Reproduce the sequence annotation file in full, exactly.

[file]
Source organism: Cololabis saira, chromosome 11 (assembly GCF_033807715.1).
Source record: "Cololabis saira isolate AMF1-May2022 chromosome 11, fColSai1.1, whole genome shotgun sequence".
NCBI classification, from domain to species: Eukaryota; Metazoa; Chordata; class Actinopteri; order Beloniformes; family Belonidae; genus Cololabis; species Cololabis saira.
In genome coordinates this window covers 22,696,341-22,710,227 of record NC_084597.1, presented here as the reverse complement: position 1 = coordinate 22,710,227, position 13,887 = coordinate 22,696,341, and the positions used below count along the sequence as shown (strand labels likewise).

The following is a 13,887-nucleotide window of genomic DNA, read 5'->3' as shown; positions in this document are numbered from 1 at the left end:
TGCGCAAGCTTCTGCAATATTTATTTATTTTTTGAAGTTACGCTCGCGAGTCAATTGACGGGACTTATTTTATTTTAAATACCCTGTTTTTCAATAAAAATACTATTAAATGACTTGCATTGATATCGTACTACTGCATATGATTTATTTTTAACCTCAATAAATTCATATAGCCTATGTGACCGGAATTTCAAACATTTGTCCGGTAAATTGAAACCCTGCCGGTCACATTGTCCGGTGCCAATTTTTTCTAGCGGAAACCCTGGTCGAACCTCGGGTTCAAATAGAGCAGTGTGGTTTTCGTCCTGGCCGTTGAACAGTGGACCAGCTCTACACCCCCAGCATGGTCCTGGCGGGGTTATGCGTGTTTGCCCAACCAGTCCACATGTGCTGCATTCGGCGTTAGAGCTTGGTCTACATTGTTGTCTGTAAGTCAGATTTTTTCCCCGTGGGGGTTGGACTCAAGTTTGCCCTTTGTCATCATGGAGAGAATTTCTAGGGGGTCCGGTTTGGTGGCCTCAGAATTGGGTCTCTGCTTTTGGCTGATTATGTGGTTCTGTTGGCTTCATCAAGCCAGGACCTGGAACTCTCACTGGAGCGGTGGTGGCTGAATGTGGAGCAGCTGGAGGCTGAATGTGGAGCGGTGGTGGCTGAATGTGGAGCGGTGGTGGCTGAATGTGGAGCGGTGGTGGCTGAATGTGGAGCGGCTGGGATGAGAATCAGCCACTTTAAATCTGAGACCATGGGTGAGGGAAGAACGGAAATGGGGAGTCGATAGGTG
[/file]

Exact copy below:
Source organism: Cololabis saira, chromosome 11 (assembly GCF_033807715.1).
Source record: "Cololabis saira isolate AMF1-May2022 chromosome 11, fColSai1.1, whole genome shotgun sequence".
NCBI classification, from domain to species: Eukaryota; Metazoa; Chordata; class Actinopteri; order Beloniformes; family Belonidae; genus Cololabis; species Cololabis saira.
In genome coordinates this window covers 22,696,341-22,710,227 of record NC_084597.1, presented here as the reverse complement: position 1 = coordinate 22,710,227, position 13,887 = coordinate 22,696,341, and the positions used below count along the sequence as shown (strand labels likewise).

The following is a 13,887-nucleotide window of genomic DNA, read 5'->3' as shown; positions in this document are numbered from 1 at the left end:
TGCGCAAGCTTCTGCAATATTTATTTATTTTTTGAAGTTACGCTCGCGAGTCAATTGACGGGACTTATTTTATTTTAAATACCCTGTTTTTCAATAAAAATACTATTAAATGACTTGCATTGATATCGTACTACTGCATATGATTTATTTTTAACCTCAATAAATTCATATAGCCTATGTGACCGGAATTTCAAACATTTGTCCGGTAAATTGAAACCCTGCCGGTCACATTGTCCGGTGCCAATTTTTTCTAGCGGAAACCCTGGTCGAACCTCGGGTTCAAATAGAGCAGTGTGGTTTTCGTCCTGGCCGTTGAACAGTGGACCAGCTCTACACCCCCAGCATGGTCCTGGCGGGGTTATGCGTGTTTGCCCAACCAGTCCACATGTGCTGCATTCGGCGTTAGAGCTTGGTCTACATTGTTGTCTGTAAGTCAGATTTTTTCCCCGTGGGGGTTGGACTCAAGTTTGCCCTTTGTCATCATGGAGAGAATTTCTAGGGGGTCCGGTTTGGTGGCCTCAGAATTGGGTCTCTGCTTTTGGCTGATTATGTGGTTCTGTTGGCTTCATCAAGCCAGGACCTGGAACTCTCACTGGAGCGGTGGTGGCTGAATGTGGAGCAGCTGGAGGCTGAATGTGGAGCGGTGGTGGCTGAATGTGGAGCGGTGGTGGCTGAATGTGGAGCGGTGGTGGCTGAATGTGGAGCGGCTGGGATGAGAATCAGCCACTTTAAATCTGAGACCATGGGTGAGGGAAGAACGGAAATGGGGAGTCGATAGGTG